An Indonesian teenager has described – for the first time – his terrifying swim to safety after a fish leapt out of the sea and speared him through the neck.
Warning: This article contains an image some readers may find distressing.
Muhammad Idul revealed how the force of the needlefish impaling itself in his neck threw him from his boat and into the water, prompting a desperate swim to shore and a sprint to hospital some 90 minutes’ drive away.
The fact the 16-year-old is still alive, smiling and able to tell his tale is thanks to his quick-thinking friend, a bit of luck – and some very careful surgeons.
The injury has turned Muhammad into a bit of a star, after pictures of the fish in his neck went viral and were shared around the globe.
But, speaking exclusively to BBC Indonesian five days after the shocking accident, he says it was just meant to be a late-night fishing trip with a school friend, Sardi.
“Sardi’s boat sailed off first, and I went later in another boat,” he recalled. “About 500 metres (a third of a mile) off the beach, Sardi turned on the flashlight.
“A needlefish suddenly jumped out of the water and stabbed my neck.”
Muhammad fell off the boat into the dark water below. The fish’s long, slender – and sharp – jaws pierced right through his neck, from just under his chin to the base of his skull.
What’s more, the fish was still thrashing, pushing the teenager around in the water as it tried to escape.
Muhammad grabbed the fish and held it tight, hoping he could stop it making the injury worse.
“I asked Sardi to help – he stopped me from trying to remove the fish to prevent bleeding,” he said.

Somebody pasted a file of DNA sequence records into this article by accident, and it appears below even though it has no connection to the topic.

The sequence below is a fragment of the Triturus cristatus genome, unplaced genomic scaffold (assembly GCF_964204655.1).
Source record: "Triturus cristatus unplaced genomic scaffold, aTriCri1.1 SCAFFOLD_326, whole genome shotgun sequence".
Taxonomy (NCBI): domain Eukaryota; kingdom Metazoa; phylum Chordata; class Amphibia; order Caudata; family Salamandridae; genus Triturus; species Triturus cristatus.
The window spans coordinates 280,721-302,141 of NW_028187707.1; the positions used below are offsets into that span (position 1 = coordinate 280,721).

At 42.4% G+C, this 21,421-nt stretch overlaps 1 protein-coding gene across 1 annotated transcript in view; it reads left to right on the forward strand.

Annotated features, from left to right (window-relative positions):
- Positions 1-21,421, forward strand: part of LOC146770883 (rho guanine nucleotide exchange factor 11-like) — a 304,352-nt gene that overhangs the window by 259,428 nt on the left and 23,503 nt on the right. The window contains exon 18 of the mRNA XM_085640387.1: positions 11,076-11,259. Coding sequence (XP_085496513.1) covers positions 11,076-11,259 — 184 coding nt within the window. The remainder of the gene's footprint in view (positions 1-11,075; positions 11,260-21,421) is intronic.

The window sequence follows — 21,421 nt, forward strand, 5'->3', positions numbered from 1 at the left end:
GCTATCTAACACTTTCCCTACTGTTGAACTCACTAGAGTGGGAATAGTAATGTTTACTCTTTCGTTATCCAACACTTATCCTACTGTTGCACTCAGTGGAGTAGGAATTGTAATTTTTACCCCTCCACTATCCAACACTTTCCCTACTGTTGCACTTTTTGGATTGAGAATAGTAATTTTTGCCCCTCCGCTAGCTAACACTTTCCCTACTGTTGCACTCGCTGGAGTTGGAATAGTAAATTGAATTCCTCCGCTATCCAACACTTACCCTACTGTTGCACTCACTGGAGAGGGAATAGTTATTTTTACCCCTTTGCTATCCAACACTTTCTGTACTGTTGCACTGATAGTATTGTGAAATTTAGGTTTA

The boys somehow managed to swim back to the beach with Muhammad holding the 75cm-long fish clasped in his arms and still stuck in his neck.
Muhammad’s father Saharuddin rushed him to a hospital in Bau-bau, about an hour-and-a-half from their village in South Buton, South East Sulawesi.
But while doctors there were able to cut the fish so just its head remained in his body, they could not remove the beak from Muhammad’s neck because they did not have the right equipment.
For that, they needed to travel further afield, to a provincial hospital in Makassar, the capital of South Sulawesi.
Even at the bigger Wahidin Sudirohusodo Hospital, however, staff were stunned at what they had been presented with.
Its director Khalid Saleh said it was the first case of its kind, and required five specialists to carefully remove what remained of the fish in an hour-long surgery.
Five days later, Muhammad is keen to get home: his neck is bandaged, and it doesn’t hurt any more. He still can’t move it to the right, but he is smiling.
He could have to wait a little longer, however.
“We’re monitoring his condition. He might be discharged in a few days but he can’t go back to his village yet because he needs more check-ups,” Khalid Saleh explained.
The incident has also not dampened Muhammad’s love of fishing.
“I just need to be more careful next time. Needlefish can’t tolerate light – that was why it jumped out of the water and stabbed me,” he said.